No Supreme Court Review of Footwear Case Involving Question of Judicial Deference
The Supreme Court this week declined to review a split decision by the Court of Appeals for the Federal Circuit that some worry could lead to increased judicial deference to U.S. Customs and Border Protection documents that have not undergone public review.
The case involved the classification of UGG Classic Crochet model boots, which have a rubber sole and a knit upper that has no laces, buckles or other fasteners. To don the boots, a wearer must grip the top of the woven textile upper with two hands, insert the foot into the opening and pull the boot up forcefully while adjusting the foot until the foot and calf are securely ensconced in the boot with the heel properly set.
Plaintiff Deckers Outdoor Corp. had sought classification as footwear with outer soles of rubber or plastics valued at over $12 per pair under HTSUS 6404.19.90 (9% duty). Deckers argued that the phrase “footwear of the slip-on type” only applies to shoes and not boots and that because the subject boots must be pulled on they do not qualify as slip-on footwear.
The CAFC rejected these claims and found that the boots are classifiable as other slip-on footwear under HTSUS 6404.19.35 (37.5% duty). The court said this subheading specifically refers to footwear and that this term plainly encompasses both shoes and boots. The court also noted that Footwear Definitions, a document produced by U.S. Customs and Border Protection and used by CBP import specialists in classifying footwear, provides that the term “slip-on” includes boots that must be pulled on. Further, CBP has consistently classified boots without laces or other fasteners as slip-on footwear.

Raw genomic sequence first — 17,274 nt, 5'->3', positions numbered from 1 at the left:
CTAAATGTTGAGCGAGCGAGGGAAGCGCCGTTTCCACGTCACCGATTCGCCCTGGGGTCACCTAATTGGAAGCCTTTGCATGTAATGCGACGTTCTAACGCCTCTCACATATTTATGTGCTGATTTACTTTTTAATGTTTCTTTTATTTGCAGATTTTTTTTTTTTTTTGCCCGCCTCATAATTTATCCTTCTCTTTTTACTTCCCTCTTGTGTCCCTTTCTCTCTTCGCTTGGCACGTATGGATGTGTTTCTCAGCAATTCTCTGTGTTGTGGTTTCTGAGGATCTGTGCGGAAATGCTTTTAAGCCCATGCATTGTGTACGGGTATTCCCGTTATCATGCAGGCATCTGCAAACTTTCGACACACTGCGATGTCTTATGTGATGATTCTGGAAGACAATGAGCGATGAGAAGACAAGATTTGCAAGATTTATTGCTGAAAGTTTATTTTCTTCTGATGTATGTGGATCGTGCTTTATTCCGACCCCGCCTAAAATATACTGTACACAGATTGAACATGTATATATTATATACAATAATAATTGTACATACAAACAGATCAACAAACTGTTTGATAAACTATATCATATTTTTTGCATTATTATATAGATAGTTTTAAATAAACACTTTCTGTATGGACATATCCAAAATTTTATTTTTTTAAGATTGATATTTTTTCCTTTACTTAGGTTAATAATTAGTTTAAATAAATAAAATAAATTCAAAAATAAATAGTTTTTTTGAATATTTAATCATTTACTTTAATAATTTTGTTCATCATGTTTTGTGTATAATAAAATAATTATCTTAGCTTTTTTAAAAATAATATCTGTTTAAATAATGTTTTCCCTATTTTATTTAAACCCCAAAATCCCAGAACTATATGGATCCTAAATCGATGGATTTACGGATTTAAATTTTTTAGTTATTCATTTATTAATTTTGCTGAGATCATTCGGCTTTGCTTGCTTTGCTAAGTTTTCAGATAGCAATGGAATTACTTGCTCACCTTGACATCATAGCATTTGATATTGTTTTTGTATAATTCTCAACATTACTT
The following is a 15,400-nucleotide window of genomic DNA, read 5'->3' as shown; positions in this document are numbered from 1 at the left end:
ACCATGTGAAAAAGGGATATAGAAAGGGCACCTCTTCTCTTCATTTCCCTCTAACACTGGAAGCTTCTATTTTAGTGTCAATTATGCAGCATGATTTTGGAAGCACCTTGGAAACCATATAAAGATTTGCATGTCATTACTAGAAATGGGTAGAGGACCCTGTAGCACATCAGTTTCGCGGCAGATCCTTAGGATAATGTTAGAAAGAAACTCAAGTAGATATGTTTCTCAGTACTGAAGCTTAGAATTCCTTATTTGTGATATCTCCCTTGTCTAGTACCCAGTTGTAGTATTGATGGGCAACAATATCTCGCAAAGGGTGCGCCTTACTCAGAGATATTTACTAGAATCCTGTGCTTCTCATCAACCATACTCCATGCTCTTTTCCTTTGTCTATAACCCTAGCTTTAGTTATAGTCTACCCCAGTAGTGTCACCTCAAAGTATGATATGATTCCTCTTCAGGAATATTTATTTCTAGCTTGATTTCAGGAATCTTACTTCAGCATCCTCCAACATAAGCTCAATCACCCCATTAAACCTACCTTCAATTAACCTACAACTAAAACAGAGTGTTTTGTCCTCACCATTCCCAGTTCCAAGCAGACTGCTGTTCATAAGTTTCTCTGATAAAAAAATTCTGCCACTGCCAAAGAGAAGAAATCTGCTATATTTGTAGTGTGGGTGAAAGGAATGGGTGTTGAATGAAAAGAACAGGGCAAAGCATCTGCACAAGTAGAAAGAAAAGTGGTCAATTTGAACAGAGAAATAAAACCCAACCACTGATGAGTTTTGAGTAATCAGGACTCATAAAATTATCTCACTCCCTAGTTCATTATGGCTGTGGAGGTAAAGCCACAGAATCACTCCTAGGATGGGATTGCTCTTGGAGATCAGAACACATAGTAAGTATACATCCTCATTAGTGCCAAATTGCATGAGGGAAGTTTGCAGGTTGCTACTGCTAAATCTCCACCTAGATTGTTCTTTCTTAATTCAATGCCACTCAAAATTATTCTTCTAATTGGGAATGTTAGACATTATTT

However, a dissenting justice opined that the term “footwear of the slip-on type” has a common and commercial meaning that includes three limitations: the item must be a shoe (i.e., not a high-cut boot), must be easy to slip on and must have few or no fasteners. This justice also stated that Footwear Definitions merely “asserts by fiat” that pull-on boots are classifiable as slip-on footwear and provides no reasoning for that determination, rendering it unpersuasive and therefore not warranting judicial deference.
An International Trade Daily article said Deckers asked the Supreme Court to hear the case on the grounds that the CAFC decision “will ‘effectively bar’ all challenges to Customs classification decisions where Customs has issued any kind of written interpretation” by requiring judicial deference to such interpretations. However, the article added, “the government said nothing in the appeals court’s opinion suggests that the court treated case law deference principles as outcome-determinative.”